The “New Record” Threat to Your Data Center

A few people standing in front of a stage listening to music while most people are at the bar

Posted on Tuesday, February 19, 2019

Anyone who has ever attended a concert knows “that” moment. There’s a pause in the set as the lead singer announces “here’s a track from our new album, in stores next month.”

A quiet groan goes up from the audience, and there’s a rush for the bar. The band does their best, but the atmosphere dies a little until they move back to the greatest hits.

From the Rolling Stones to U2 to Elton John, even the biggest names in music experience the same reaction. Everyone wants to hear ‘Brown Sugar’ and ‘Paint It Black,’ ‘Just Your Fool.’ not so much.

Over time those new records will go on to become fan favorites, a seamless part of future sets. But until then, the effect on the overall performance is largely negative.

New equipment, new problems

Similar issues exist in your data center, too. Adding new assets should deliver a marked improvement in terms of performance, capacity and availability. But there is always a dip in performance while the new systems settle in.

With a well-managed implementation strategy, you should be able to manage most of these problems– at least as far as end-users are concerned. There will always be teething issues that need to be worked through, but applications installed on top of the new storage layer should mainly operate relatively well.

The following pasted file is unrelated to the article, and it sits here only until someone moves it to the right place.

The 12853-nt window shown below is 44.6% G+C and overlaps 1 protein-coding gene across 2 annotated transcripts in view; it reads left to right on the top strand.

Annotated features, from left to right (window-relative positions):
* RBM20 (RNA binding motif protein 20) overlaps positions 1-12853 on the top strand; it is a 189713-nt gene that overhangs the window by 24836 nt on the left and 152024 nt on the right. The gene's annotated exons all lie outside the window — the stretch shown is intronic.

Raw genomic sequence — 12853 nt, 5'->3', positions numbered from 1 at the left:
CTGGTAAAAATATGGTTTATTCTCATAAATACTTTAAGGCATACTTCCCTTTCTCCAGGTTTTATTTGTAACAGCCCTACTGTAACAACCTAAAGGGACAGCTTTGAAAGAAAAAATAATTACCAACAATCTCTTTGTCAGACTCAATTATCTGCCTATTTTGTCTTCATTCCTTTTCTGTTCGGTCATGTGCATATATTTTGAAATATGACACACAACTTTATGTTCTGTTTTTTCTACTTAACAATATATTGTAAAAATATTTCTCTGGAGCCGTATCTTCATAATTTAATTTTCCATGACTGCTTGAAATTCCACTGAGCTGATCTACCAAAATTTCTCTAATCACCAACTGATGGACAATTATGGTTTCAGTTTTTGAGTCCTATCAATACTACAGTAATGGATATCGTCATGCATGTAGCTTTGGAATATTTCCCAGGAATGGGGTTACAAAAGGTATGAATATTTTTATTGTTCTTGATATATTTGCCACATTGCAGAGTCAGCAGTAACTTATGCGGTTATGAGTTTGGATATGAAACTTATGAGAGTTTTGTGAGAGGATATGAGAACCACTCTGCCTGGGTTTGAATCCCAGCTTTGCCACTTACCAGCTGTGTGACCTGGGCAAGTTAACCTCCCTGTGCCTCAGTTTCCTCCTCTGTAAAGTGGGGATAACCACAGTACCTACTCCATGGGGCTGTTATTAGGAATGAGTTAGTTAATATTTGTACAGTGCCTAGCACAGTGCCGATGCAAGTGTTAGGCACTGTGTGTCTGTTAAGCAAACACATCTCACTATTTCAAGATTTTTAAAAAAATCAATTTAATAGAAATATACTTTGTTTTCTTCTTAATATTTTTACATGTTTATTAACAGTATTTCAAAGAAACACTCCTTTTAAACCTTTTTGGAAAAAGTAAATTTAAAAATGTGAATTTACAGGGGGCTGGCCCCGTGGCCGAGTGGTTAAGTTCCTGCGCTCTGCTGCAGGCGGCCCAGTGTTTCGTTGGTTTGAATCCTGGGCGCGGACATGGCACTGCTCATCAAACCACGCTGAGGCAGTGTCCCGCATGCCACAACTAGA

It is in the back office that the biggest performance issues are likely to be encountered. It is the engineers who are called upon to correct teething issues, and, in doing so, their other responsibilities will be sidelined. New hardware causes an inevitable drain on resources initially, increasing the total cost of ownership.

Doing the math

As your business plans its next upgrade, you must remember to factor in the additional running costs during implementation and hand-over. When dealing with secondary or archive systems, those costs will quickly cancel out any savings. With a negligible benefit, would your organization be better advised to retain existing systems and choose a third-party maintenance provider to support them? 

Rock n’ Roll bands have the luxury of being able to change their setlist if new material is badly received. They can always fall back on the greatest hits to impress the crowd.

CTOs are not so lucky. If new hardware takes too long to deliver on expectations, there is no fallback option. Which is why you must seriously consider whether retaining existing systems may better serve your business in the short-term.

To learn more about how CDS can help you extend the lifespan of your existing storage assets and avoid embarrassing drops in performance, please get in touch.

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